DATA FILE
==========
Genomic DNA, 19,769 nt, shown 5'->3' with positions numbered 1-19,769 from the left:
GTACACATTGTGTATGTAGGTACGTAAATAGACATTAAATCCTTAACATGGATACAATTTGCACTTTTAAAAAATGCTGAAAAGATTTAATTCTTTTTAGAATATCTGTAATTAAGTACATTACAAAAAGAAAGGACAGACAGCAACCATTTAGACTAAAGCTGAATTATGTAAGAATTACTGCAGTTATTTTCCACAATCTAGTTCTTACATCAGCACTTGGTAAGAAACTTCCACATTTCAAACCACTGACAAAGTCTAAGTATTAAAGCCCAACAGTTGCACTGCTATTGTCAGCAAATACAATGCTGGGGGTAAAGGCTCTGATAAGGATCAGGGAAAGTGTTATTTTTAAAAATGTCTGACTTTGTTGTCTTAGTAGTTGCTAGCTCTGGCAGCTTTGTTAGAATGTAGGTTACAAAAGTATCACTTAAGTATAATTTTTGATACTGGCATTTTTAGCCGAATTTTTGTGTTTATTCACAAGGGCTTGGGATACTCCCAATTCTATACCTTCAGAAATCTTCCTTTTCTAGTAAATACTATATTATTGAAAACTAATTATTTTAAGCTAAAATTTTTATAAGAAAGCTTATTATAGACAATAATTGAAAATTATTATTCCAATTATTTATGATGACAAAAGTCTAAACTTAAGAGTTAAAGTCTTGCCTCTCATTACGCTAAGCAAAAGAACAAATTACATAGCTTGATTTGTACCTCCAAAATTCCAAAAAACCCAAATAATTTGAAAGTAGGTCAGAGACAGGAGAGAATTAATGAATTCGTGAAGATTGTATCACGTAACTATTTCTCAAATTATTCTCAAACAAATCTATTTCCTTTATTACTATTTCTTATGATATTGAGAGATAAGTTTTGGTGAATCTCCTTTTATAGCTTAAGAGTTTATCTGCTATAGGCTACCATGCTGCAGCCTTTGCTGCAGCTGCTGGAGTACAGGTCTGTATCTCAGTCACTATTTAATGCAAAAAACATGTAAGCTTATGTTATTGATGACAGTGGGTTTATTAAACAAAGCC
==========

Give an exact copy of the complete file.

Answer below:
Genomic DNA, 19,769 nt, shown 5'->3' with positions numbered 1-19,769 from the left:
GTACACATTGTGTATGTAGGTACGTAAATAGACATTAAATCCTTAACATGGATACAATTTGCACTTTTAAAAAATGCTGAAAAGATTTAATTCTTTTTAGAATATCTGTAATTAAGTACATTACAAAAAGAAAGGACAGACAGCAACCATTTAGACTAAAGCTGAATTATGTAAGAATTACTGCAGTTATTTTCCACAATCTAGTTCTTACATCAGCACTTGGTAAGAAACTTCCACATTTCAAACCACTGACAAAGTCTAAGTATTAAAGCCCAACAGTTGCACTGCTATTGTCAGCAAATACAATGCTGGGGGTAAAGGCTCTGATAAGGATCAGGGAAAGTGTTATTTTTAAAAATGTCTGACTTTGTTGTCTTAGTAGTTGCTAGCTCTGGCAGCTTTGTTAGAATGTAGGTTACAAAAGTATCACTTAAGTATAATTTTTGATACTGGCATTTTTAGCCGAATTTTTGTGTTTATTCACAAGGGCTTGGGATACTCCCAATTCTATACCTTCAGAAATCTTCCTTTTCTAGTAAATACTATATTATTGAAAACTAATTATTTTAAGCTAAAATTTTTATAAGAAAGCTTATTATAGACAATAATTGAAAATTATTATTCCAATTATTTATGATGACAAAAGTCTAAACTTAAGAGTTAAAGTCTTGCCTCTCATTACGCTAAGCAAAAGAACAAATTACATAGCTTGATTTGTACCTCCAAAATTCCAAAAAACCCAAATAATTTGAAAGTAGGTCAGAGACAGGAGAGAATTAATGAATTCGTGAAGATTGTATCACGTAACTATTTCTCAAATTATTCTCAAACAAATCTATTTCCTTTATTACTATTTCTTATGATATTGAGAGATAAGTTTTGGTGAATCTCCTTTTATAGCTTAAGAGTTTATCTGCTATAGGCTACCATGCTGCAGCCTTTGCTGCAGCTGCTGGAGTACAGGTCTGTATCTCAGTCACTATTTAATGCAAAAAACATGTAAGCTTATGTTATTGATGACAGTGGGTTTATTAAACAAAGCC